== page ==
Salah satu alasan Hassam bergabung dengan Program Pertukaran Muslim adalah untuk melihat sendiri persepsi yang orang Indonesia miliki tentang praktek agama Islam di Australia dan hubungannya dengan penegakan hukum. Ketika ia memberitahu anak muda Indonesia bahwa dia adalah seorang polisi, mereka sering bergumam tidak percaya.

Salah saatu pertanyaan yang paling sering ditanyakan ketika grup itu berkeliling Indonesia adalah ini – bagaimana sekelompok minoritas di Australia bisa menjalankan agama Islam. Ketika kembali ke Indonesia mahasiswa/i Indonesia yang pernah kuliah di Australia sering berbicara tentang betapa hebat agama Islam di Australia dan khususnya hubungan antara penegakan hukum dan pemerintah.

KGI bertanya kepada Hassam apakah ada yang membuat ia heran ketika ia di Indonesia. Walaupun tidak heran, Hassam mengomentari bahwa ia sangat tertarik melihat para siswa yang muda, bersemangat dan enerjik yang ia temui di madrasah dan pesantren di negeri ini. Ia percaya bahwa siswa-siswa seperti inilah yang akan mengubah stereotipe yang sering dihubungkan dengan kaum Muslim di Indonesia. Para guru juga, sama seperti banyak siswa mereka, bertanya-tanya apakah sebenarnya ada banyak orang Muslim di Australia. Dan tentu saja ada.


 

 

Samsul Ma'arif Mujiharto - Yogyakarta

How does the Australian government manage the very wide diversity of religions, cultures and languages in Australia? He is interested in how minority groups handle their situation in Australia society especially because he is a member of a majority group here in Indonesia –Javanese and Muslim.

I saw the Australian government has been tried to manage multicultural society very well. They have a systematic umbrella concerning specifically on how to prepare every migrant to deal with Australian society. I could see this atmosphere soon after my meeting with some minority groups [Muslim groups].

Meeting with them I am impressed that they can live in harmony with the major group. In this case, Indonesian government should learn from the neighbor. I also found, however, some indigenous people [as the minority] still did not sufficient with the government services regarding to the war after British arrival to Australia. I am sure, under a great policy on maintaining multiculturalism, Australia will be a mirror for other countries whose similar conditions.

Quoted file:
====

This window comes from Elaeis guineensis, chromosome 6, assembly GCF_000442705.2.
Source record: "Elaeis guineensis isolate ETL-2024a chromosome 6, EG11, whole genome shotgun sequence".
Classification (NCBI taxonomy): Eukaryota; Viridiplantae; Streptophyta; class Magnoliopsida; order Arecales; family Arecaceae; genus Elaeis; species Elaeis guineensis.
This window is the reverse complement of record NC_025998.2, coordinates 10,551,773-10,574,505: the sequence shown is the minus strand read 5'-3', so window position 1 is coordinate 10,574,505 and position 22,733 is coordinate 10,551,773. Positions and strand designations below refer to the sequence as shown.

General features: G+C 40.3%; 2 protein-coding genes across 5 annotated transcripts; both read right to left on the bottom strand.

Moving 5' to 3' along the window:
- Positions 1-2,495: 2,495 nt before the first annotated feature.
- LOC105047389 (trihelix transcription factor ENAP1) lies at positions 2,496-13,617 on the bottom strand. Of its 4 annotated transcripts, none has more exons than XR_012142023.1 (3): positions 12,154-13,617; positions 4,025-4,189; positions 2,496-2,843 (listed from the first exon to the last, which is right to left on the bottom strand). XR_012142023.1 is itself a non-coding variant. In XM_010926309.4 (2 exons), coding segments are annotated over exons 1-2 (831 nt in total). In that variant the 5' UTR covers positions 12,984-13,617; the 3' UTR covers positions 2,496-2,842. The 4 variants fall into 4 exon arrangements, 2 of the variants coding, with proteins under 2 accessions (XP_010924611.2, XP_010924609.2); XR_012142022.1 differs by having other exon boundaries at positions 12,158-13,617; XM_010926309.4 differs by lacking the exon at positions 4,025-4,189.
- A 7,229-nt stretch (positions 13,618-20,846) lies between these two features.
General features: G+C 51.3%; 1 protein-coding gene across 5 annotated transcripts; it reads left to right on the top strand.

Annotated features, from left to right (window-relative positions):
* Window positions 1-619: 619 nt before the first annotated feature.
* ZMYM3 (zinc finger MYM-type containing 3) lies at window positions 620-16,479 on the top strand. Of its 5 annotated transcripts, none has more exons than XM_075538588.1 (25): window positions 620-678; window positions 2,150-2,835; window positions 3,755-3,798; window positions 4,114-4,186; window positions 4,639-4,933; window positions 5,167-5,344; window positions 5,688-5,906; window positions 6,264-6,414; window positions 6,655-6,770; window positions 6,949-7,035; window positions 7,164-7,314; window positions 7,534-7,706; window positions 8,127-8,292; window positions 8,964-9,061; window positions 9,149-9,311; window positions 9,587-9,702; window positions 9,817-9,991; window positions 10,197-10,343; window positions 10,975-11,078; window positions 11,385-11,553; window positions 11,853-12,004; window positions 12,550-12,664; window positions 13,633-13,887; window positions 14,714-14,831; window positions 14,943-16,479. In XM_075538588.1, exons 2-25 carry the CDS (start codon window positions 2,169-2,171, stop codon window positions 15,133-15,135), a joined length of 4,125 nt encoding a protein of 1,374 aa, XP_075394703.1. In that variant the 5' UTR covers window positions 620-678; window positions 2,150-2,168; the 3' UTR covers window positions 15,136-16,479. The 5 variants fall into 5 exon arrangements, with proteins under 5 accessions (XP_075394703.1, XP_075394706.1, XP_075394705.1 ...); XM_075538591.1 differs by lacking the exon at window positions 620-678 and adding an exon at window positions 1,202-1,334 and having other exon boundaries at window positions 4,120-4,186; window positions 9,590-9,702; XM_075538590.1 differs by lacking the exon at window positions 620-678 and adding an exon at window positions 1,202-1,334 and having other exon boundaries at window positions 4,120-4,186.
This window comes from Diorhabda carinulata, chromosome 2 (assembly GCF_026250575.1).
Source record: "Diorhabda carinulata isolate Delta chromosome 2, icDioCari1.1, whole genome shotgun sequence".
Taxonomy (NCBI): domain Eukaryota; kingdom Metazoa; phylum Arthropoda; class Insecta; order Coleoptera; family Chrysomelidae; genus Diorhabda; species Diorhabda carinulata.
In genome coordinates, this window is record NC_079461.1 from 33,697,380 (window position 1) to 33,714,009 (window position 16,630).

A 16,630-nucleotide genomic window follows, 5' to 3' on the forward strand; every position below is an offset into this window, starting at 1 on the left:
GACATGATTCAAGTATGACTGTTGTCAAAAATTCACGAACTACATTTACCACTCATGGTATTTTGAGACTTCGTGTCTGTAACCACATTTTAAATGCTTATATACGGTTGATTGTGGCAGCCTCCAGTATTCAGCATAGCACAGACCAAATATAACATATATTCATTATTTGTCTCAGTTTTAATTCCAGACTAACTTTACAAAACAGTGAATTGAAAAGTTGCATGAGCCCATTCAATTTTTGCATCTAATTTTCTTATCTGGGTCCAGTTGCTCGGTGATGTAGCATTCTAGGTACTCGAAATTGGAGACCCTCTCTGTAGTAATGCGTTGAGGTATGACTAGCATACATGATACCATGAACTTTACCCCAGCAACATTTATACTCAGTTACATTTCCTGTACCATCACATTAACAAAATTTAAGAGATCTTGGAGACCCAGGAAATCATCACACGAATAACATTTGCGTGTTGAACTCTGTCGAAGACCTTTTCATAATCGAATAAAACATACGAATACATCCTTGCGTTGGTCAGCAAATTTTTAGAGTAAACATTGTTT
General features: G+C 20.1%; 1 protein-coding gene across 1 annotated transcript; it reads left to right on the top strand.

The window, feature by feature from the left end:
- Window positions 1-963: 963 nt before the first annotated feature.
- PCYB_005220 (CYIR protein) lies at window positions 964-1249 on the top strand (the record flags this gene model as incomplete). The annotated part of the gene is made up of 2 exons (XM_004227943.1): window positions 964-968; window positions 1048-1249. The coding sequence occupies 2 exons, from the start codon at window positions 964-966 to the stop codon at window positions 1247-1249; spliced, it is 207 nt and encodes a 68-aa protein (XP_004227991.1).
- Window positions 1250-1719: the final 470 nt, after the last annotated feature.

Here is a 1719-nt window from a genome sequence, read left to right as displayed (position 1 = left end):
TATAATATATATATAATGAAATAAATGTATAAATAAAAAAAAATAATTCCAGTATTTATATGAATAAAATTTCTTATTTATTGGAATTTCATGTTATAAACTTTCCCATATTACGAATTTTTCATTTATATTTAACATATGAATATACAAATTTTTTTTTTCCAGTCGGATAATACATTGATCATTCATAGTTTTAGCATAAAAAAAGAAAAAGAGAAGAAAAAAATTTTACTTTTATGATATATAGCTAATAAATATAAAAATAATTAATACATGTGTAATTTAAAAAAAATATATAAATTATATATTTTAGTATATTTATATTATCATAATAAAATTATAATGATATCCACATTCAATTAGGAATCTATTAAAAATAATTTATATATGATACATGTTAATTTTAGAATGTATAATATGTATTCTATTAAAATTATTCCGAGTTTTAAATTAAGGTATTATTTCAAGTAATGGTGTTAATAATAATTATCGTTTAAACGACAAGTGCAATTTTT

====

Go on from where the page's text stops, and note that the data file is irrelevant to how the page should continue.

Lalu Ahmad Zaenuri is from Mataram

Lalu Ahmad Zaenuri is from Mataram where he is a Lecturer at the Fac.of Dakwah, IAIN Mataram, and PhD candidate at the State Islamic University (UIN) Syarif Hidayatullah. Lalu is actively involved with activities in Pondok Pesantren Nurul Hakim, Lombok Barat, Mataram. He is also one of committee member of Majelis Dakwah Islamiyah (MDI) Jakarta, for international relations.

How is the relationship between Muslim and other cultures and religions in Australia? How do they seem to keep it so peaceful and harmonious?

I am very happy because I am really know your country (Australia) is a multicultural country in the world. I find there very good relationships between other cultures, ethnics, religion and other backrounds. Some time, I find my life like in Middle East because my friend come from Arab and I get Arab's food in my dinner or in lunch. Some time Ifind my life like in Thailand or other Asian country because I meet with them, or in Africa because I speak with them. I am very very happy Kevin with my experience.


My best experience was when I visit Bremer Chatolic Collage or King Khlalid School in Melbourne. How the school can build the understanding between other religions to their student. They make many-many activities, example sport together (foot ball, tennis, etc), study tour to other school (visiting). in my mind, this is the best method to build multicultural in society. I hope, we can do this experience in Indonesia, especially in Lombok. We have many Islamic boarding schools in Lombok andwe try to promote this method. For future, we try to visit other example Islamic school do visit to Hindu's or Christian school. We start from elementry school, and we get good relationship in future.